Compounding the problem was the fact that Metanoia had only two years prior discovered that their senior pastor, Christian Barbosu, was being compensated from the United States. What made this particularly troubling to the conservative, Eastern European congregation was that they had been sacrificially giving so that their pastor might have an average salary according to Romanian standards of living. They knew nothing of Barbosu’s support coming from the United States; and were greatly troubled by their pastor’s failure to inform them of this practice.

Transparency in finances is important in any organizationand if a group of people sacrifically give to a project or a person's salary only to discover at length there was a lack of full disclosure about something that betrays trust.  There are going to be things that are on a need-to-know basis, I suppose, but if true this situation is one where that wasn't one of those times.  Getting compensation from the US while Romanian Christians give money they don't always have to spare is bad.  After a few years in some places Wenatchee finds it nearly impossible not to be skeptical about anyone who urges that people "give sacrificially".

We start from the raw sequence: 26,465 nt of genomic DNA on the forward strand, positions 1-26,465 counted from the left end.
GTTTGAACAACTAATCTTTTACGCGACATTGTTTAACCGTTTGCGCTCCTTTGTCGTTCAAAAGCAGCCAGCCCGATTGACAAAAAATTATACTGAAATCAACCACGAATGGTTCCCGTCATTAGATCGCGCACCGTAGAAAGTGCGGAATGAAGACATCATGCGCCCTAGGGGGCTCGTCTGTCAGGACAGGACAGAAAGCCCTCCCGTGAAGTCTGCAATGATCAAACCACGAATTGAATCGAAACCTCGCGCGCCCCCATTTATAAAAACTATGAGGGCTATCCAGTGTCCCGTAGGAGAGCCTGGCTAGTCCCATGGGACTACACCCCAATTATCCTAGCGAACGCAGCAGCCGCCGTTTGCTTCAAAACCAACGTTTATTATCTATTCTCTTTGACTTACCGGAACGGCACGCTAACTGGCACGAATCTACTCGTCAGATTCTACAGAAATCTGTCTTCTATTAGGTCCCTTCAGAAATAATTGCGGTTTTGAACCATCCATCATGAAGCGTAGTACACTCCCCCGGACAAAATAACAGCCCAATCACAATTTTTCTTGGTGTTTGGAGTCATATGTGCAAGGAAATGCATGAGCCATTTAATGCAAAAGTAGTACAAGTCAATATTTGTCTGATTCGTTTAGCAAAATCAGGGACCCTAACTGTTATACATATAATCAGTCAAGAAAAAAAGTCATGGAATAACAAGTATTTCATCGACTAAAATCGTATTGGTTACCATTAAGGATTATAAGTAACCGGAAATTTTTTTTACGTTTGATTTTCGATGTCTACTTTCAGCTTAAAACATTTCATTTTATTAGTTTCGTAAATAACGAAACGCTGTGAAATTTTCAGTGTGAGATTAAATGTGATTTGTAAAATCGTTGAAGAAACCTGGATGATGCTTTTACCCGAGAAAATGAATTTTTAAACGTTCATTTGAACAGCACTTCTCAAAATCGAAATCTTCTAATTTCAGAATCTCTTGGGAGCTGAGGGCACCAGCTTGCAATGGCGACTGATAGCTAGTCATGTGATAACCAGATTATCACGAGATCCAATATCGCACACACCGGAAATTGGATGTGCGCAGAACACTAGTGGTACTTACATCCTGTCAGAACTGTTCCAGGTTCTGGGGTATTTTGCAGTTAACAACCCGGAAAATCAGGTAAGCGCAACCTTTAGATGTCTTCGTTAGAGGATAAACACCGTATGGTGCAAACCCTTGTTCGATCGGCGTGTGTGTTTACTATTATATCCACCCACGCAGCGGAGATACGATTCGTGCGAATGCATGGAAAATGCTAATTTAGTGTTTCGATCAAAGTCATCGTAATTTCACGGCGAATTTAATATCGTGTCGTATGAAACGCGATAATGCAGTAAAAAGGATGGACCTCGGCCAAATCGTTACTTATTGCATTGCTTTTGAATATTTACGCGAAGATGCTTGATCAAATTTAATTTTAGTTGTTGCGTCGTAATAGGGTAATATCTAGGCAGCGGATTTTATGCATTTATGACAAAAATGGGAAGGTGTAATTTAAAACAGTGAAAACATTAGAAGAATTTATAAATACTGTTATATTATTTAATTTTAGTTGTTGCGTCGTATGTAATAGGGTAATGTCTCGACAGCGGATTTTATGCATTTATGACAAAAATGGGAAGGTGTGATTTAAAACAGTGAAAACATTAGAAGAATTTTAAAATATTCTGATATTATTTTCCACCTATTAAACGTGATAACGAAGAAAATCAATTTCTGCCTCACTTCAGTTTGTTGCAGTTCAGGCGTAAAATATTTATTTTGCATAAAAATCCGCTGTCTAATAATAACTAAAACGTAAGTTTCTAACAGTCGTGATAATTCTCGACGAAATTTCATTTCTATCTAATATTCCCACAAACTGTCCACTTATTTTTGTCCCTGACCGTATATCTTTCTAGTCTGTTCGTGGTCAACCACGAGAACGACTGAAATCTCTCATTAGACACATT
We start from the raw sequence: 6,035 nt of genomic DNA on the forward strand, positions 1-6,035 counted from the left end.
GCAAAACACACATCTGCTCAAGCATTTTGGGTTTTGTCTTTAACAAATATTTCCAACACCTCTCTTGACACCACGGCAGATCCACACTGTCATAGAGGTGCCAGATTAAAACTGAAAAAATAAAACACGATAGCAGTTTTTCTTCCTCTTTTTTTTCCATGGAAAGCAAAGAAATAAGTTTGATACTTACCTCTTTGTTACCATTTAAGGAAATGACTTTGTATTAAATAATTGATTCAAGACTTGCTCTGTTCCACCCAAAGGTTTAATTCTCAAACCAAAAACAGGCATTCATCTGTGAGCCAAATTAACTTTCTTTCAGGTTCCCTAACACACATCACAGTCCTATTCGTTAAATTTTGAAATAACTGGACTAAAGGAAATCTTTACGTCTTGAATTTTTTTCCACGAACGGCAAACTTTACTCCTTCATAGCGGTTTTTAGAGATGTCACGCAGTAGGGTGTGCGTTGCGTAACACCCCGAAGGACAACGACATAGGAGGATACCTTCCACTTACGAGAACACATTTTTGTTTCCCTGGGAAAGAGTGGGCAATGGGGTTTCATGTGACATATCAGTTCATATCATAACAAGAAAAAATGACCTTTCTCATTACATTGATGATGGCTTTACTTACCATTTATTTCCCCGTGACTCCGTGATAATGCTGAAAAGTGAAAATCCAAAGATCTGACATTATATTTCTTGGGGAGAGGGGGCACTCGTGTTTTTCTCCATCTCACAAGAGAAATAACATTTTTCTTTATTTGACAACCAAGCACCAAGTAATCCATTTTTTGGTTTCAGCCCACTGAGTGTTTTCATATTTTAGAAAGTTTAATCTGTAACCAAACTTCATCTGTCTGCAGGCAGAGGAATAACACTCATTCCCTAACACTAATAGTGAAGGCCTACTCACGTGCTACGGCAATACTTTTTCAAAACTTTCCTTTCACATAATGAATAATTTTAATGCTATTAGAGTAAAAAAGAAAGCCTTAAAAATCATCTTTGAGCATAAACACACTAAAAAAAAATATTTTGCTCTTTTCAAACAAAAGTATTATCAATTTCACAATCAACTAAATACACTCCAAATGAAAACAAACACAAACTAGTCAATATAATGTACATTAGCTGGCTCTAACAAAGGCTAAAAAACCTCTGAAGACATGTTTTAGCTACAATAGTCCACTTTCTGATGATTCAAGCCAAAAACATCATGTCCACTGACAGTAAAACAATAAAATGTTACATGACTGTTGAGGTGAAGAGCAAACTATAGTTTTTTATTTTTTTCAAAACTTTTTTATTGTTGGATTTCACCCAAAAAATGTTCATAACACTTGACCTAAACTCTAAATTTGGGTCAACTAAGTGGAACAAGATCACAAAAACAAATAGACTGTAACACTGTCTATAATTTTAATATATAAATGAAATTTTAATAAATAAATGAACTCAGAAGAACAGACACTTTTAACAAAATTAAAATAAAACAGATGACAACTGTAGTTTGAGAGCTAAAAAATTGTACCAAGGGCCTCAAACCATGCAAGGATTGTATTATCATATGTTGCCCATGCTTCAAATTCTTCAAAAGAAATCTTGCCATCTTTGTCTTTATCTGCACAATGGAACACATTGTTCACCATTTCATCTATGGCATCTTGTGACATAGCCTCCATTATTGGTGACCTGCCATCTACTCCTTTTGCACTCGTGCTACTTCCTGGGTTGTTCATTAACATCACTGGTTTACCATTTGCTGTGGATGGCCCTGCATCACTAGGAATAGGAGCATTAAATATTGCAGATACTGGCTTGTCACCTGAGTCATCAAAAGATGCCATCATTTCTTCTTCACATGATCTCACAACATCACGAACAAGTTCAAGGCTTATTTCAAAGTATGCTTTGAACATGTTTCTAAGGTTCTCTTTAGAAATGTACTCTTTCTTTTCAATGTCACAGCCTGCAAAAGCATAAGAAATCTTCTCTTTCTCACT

But that aside having been written and set aside, there's an update at The Elephant's Debt in case you're curious.